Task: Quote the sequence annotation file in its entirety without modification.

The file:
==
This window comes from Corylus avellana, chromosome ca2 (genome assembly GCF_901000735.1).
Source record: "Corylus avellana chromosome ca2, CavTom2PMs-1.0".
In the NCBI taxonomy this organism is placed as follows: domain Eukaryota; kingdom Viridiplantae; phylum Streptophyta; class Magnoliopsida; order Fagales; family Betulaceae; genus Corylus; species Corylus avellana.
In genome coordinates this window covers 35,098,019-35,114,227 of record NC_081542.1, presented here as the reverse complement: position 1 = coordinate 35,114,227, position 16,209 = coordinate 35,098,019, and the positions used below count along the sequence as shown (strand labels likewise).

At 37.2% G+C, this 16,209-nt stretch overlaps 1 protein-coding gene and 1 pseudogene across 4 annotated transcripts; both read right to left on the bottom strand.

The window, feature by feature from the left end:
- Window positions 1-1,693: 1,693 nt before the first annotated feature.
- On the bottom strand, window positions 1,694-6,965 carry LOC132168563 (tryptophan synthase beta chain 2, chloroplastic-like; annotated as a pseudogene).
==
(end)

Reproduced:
This window comes from Corylus avellana, chromosome ca2 (genome assembly GCF_901000735.1).
Source record: "Corylus avellana chromosome ca2, CavTom2PMs-1.0".
In the NCBI taxonomy this organism is placed as follows: domain Eukaryota; kingdom Viridiplantae; phylum Streptophyta; class Magnoliopsida; order Fagales; family Betulaceae; genus Corylus; species Corylus avellana.
In genome coordinates this window covers 35,098,019-35,114,227 of record NC_081542.1, presented here as the reverse complement: position 1 = coordinate 35,114,227, position 16,209 = coordinate 35,098,019, and the positions used below count along the sequence as shown (strand labels likewise).

At 37.2% G+C, this 16,209-nt stretch overlaps 1 protein-coding gene and 1 pseudogene across 4 annotated transcripts; both read right to left on the bottom strand.

The window, feature by feature from the left end:
- Window positions 1-1,693: 1,693 nt before the first annotated feature.
- On the bottom strand, window positions 1,694-6,965 carry LOC132168563 (tryptophan synthase beta chain 2, chloroplastic-like; annotated as a pseudogene).